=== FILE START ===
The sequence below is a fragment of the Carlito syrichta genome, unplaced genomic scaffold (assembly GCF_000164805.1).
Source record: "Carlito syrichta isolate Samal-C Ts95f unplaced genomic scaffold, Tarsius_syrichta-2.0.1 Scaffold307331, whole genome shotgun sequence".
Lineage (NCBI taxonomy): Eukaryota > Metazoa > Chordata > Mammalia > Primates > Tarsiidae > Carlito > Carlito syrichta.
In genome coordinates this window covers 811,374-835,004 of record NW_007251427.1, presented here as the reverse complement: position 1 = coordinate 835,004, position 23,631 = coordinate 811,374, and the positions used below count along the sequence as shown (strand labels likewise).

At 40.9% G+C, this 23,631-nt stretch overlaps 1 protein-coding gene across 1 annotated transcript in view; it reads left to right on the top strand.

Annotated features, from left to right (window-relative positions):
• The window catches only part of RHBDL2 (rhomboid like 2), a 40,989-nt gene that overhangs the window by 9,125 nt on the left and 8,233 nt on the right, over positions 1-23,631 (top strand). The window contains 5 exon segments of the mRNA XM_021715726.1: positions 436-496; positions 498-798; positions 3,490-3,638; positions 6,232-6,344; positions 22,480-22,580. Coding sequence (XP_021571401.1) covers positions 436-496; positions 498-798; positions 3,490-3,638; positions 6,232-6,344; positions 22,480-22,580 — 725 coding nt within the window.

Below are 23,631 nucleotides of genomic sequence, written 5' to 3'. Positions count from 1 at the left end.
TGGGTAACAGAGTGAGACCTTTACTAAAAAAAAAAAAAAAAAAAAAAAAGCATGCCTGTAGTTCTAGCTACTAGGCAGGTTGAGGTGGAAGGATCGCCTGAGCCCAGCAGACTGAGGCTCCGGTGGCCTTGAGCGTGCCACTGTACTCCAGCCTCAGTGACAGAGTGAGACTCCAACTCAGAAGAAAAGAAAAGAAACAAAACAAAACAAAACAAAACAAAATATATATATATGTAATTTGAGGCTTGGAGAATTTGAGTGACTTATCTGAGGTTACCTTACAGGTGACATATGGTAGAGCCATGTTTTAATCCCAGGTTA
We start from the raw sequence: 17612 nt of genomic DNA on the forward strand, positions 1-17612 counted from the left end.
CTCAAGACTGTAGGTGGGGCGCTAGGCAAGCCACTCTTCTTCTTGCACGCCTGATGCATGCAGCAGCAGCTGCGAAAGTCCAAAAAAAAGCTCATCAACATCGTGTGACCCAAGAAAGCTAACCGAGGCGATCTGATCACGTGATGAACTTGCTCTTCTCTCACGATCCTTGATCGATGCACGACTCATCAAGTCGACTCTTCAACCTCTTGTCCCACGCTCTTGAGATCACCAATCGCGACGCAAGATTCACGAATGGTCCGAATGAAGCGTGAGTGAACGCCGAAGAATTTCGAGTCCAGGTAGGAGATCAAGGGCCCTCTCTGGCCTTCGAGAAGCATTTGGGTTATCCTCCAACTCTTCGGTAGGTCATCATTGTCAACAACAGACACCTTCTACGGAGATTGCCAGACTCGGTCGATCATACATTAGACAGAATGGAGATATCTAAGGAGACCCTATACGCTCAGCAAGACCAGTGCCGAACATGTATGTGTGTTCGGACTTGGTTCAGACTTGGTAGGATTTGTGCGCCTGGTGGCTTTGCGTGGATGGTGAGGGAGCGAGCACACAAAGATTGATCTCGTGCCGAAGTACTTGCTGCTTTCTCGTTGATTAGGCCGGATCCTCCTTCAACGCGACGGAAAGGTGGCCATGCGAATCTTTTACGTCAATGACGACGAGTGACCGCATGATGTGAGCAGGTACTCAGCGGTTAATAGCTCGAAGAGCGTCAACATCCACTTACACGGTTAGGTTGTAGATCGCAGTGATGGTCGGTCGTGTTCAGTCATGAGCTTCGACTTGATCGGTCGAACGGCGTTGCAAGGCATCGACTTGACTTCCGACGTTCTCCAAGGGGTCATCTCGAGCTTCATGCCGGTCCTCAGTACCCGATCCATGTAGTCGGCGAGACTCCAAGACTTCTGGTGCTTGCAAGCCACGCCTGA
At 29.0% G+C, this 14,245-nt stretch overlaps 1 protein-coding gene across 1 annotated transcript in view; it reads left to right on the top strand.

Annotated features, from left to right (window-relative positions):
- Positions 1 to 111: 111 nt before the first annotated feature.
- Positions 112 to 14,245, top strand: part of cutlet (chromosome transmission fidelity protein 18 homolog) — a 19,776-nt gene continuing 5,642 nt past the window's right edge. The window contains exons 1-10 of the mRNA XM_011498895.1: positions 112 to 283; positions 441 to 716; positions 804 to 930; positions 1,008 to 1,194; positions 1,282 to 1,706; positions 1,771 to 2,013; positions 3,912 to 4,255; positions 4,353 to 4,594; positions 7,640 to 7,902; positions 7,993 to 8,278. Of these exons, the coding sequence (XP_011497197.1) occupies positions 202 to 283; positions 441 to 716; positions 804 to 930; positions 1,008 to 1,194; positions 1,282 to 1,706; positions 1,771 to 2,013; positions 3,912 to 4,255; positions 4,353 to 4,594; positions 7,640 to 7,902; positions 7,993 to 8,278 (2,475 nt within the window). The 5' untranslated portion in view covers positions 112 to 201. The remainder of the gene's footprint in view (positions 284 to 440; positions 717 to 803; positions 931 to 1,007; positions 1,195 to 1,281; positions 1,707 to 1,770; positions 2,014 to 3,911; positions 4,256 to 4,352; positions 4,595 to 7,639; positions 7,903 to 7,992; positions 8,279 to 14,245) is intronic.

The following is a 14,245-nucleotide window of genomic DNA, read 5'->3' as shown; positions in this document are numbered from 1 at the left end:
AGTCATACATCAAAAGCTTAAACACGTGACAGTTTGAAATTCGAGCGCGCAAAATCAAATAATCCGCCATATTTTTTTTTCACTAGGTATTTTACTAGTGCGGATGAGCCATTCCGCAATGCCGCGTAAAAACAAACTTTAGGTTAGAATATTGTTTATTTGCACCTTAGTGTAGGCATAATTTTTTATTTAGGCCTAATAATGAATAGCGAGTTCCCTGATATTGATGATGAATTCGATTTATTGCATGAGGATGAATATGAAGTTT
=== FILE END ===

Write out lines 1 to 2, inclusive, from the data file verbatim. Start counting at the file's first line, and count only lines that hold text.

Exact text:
The sequence below is a fragment of the Carlito syrichta genome, unplaced genomic scaffold (assembly GCF_000164805.1).
Source record: "Carlito syrichta isolate Samal-C Ts95f unplaced genomic scaffold, Tarsius_syrichta-2.0.1 Scaffold307331, whole genome shotgun sequence".